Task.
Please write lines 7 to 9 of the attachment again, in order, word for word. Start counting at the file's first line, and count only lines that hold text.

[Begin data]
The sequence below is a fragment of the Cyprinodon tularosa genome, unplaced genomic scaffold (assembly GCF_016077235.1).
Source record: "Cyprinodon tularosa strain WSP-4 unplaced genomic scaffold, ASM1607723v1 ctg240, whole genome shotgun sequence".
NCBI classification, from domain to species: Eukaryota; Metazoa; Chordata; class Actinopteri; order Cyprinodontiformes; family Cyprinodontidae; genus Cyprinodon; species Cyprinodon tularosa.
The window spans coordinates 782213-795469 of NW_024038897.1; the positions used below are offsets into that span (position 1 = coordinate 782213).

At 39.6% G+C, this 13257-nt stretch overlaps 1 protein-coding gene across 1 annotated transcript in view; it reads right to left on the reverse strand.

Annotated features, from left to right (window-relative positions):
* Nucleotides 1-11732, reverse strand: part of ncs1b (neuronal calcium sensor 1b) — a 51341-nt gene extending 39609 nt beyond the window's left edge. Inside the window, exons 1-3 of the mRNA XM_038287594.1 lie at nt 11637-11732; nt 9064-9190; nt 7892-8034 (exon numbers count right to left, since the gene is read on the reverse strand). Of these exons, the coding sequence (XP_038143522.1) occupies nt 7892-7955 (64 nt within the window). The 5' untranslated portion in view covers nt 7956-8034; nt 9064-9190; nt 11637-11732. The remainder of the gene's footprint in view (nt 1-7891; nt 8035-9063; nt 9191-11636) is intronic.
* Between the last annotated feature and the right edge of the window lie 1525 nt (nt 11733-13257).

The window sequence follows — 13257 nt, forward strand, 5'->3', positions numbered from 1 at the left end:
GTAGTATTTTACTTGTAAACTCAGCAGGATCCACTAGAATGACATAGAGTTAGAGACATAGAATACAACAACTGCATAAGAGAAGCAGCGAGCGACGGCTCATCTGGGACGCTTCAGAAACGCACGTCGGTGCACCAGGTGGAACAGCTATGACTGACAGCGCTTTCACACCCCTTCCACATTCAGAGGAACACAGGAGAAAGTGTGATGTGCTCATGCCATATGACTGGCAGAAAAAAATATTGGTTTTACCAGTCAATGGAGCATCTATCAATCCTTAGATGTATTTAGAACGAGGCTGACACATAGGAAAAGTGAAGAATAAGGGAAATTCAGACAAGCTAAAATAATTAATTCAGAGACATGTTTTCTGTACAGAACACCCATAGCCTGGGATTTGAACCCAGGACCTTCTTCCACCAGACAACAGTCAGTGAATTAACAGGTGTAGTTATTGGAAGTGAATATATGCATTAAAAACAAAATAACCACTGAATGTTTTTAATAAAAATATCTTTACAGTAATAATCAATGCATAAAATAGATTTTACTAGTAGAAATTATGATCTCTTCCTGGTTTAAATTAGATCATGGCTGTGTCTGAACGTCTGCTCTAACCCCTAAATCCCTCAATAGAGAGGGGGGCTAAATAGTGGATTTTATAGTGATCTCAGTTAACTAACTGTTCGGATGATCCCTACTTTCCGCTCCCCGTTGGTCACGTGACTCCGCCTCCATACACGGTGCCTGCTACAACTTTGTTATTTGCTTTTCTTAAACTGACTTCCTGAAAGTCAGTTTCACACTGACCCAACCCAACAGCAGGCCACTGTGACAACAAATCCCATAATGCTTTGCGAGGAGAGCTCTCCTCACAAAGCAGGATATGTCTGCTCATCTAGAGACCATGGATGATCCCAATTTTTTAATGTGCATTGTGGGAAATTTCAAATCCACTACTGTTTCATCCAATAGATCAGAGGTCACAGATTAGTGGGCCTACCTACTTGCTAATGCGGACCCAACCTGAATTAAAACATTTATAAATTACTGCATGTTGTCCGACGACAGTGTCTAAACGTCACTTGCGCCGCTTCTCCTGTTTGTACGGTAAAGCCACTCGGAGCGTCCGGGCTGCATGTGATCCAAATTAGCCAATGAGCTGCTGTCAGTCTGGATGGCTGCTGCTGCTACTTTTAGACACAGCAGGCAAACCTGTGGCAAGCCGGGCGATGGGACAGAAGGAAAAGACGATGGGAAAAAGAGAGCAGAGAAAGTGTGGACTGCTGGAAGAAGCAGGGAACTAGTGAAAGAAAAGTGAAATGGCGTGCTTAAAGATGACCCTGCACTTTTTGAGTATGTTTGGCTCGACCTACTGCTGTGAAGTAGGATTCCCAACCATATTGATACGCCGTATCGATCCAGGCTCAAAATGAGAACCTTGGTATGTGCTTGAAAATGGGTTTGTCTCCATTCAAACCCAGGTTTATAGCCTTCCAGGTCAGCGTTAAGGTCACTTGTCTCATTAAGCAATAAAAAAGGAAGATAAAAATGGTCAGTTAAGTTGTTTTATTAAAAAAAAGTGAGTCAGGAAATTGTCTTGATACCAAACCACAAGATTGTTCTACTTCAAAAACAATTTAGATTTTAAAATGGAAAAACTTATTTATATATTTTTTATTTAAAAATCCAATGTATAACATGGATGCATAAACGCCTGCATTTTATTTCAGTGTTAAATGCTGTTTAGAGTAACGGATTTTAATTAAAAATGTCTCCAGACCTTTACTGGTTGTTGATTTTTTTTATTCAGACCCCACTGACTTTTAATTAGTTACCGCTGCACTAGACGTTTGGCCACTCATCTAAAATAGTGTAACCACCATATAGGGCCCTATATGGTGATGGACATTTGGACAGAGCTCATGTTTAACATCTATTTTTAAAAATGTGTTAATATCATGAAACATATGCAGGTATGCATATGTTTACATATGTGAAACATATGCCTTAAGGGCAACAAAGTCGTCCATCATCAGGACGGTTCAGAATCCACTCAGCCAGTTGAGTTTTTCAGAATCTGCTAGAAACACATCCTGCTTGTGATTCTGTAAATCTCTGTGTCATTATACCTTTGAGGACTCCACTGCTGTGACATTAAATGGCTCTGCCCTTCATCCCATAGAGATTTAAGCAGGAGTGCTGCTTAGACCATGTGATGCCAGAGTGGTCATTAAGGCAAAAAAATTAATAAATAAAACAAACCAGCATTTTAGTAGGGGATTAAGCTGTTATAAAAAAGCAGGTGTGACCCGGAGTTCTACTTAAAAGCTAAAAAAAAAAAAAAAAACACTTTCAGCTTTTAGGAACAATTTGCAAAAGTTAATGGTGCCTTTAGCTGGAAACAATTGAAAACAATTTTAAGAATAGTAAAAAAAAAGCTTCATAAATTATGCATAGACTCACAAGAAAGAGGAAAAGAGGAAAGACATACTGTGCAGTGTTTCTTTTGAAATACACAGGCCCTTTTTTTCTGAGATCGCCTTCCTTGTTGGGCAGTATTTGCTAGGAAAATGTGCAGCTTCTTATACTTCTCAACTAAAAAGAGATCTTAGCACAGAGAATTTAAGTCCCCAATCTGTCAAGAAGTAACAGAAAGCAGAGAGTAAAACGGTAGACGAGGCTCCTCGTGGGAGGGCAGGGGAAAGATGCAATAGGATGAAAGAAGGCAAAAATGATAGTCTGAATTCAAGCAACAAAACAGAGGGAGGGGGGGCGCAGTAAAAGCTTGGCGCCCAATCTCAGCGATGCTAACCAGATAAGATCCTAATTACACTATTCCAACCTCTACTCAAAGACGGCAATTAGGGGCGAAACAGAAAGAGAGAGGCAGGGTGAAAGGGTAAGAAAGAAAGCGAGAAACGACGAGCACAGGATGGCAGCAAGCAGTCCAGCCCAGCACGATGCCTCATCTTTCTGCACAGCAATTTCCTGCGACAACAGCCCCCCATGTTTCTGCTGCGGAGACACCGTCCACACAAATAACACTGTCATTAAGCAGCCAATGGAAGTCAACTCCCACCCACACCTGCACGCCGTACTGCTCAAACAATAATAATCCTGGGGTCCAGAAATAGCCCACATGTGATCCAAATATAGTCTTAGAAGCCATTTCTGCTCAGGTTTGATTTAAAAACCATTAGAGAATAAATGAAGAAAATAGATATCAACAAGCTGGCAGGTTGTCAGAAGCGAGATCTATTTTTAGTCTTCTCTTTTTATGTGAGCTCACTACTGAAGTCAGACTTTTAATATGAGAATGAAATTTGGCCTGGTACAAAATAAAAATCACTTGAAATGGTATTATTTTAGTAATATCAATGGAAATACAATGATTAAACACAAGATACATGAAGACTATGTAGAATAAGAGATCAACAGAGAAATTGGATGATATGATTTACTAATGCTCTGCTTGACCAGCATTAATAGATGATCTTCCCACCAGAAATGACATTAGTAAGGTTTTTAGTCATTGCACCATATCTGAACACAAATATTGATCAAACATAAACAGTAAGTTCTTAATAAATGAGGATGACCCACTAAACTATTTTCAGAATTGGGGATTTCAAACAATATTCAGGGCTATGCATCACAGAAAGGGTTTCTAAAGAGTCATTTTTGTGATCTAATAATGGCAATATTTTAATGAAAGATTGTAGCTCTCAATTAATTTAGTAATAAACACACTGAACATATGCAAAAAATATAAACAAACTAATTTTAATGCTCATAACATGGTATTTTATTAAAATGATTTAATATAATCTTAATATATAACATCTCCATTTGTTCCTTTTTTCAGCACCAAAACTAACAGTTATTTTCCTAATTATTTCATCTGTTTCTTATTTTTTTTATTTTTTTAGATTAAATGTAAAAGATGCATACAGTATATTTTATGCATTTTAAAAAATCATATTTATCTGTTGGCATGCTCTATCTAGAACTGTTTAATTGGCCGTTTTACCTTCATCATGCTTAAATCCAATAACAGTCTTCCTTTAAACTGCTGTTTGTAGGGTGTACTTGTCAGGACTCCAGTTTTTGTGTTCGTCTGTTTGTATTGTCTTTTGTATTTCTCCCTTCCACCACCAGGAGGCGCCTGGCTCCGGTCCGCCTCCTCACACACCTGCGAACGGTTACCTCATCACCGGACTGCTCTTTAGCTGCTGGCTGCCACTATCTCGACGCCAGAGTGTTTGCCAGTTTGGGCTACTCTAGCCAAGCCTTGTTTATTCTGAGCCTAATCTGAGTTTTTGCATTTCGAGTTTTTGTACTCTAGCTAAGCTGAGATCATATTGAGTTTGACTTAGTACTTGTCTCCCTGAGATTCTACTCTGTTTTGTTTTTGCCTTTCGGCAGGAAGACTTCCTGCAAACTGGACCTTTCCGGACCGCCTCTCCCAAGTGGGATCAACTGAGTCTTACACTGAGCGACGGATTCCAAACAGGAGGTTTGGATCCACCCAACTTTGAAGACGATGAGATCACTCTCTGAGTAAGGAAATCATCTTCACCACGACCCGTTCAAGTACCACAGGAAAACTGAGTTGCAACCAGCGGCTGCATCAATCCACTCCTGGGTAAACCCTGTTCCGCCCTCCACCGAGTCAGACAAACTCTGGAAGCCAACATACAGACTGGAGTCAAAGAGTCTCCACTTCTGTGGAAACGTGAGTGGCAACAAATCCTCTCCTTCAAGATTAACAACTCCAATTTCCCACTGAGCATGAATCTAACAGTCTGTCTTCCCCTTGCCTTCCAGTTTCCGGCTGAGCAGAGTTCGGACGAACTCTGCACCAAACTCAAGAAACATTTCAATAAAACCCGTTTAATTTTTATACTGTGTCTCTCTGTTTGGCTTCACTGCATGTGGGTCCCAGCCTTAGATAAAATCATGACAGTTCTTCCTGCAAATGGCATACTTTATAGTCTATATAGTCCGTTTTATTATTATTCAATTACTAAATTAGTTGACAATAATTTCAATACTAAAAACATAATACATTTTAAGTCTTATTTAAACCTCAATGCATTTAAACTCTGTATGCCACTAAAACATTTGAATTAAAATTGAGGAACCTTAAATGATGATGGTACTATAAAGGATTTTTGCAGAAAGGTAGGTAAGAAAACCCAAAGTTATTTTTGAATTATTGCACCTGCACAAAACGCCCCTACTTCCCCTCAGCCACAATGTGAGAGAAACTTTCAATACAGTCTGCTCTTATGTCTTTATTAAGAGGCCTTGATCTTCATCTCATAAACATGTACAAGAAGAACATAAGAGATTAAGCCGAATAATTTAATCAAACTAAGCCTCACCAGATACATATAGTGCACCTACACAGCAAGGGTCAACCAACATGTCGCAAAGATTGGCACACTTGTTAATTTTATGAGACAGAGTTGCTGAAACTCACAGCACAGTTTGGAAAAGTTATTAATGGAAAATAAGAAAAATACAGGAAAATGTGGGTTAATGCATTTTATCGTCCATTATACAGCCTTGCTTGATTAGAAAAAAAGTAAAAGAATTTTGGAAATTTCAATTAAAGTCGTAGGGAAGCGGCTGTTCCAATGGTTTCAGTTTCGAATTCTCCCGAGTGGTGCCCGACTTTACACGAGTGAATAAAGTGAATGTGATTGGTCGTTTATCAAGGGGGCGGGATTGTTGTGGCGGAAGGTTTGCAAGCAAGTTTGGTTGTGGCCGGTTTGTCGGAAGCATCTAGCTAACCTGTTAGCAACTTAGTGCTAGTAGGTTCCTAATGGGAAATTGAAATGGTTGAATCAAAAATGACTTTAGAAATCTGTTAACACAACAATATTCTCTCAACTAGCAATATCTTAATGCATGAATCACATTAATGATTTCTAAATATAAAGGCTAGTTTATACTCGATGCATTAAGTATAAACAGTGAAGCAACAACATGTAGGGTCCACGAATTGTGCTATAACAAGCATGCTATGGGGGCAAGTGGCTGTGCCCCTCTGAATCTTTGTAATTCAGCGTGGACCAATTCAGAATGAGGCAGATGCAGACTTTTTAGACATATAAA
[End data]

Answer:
* Nucleotides 1-11732, reverse strand: part of ncs1b (neuronal calcium sensor 1b) — a 51341-nt gene extending 39609 nt beyond the window's left edge. Inside the window, exons 1-3 of the mRNA XM_038287594.1 lie at nt 11637-11732; nt 9064-9190; nt 7892-8034 (exon numbers count right to left, since the gene is read on the reverse strand). Of these exons, the coding sequence (XP_038143522.1) occupies nt 7892-7955 (64 nt within the window). The 5' untranslated portion in view covers nt 7956-8034; nt 9064-9190; nt 11637-11732. The remainder of the gene's footprint in view (nt 1-7891; nt 8035-9063; nt 9191-11636) is intronic.
* Between the last annotated feature and the right edge of the window lie 1525 nt (nt 11733-13257).

The window sequence follows — 13257 nt, forward strand, 5'->3', positions numbered from 1 at the left end: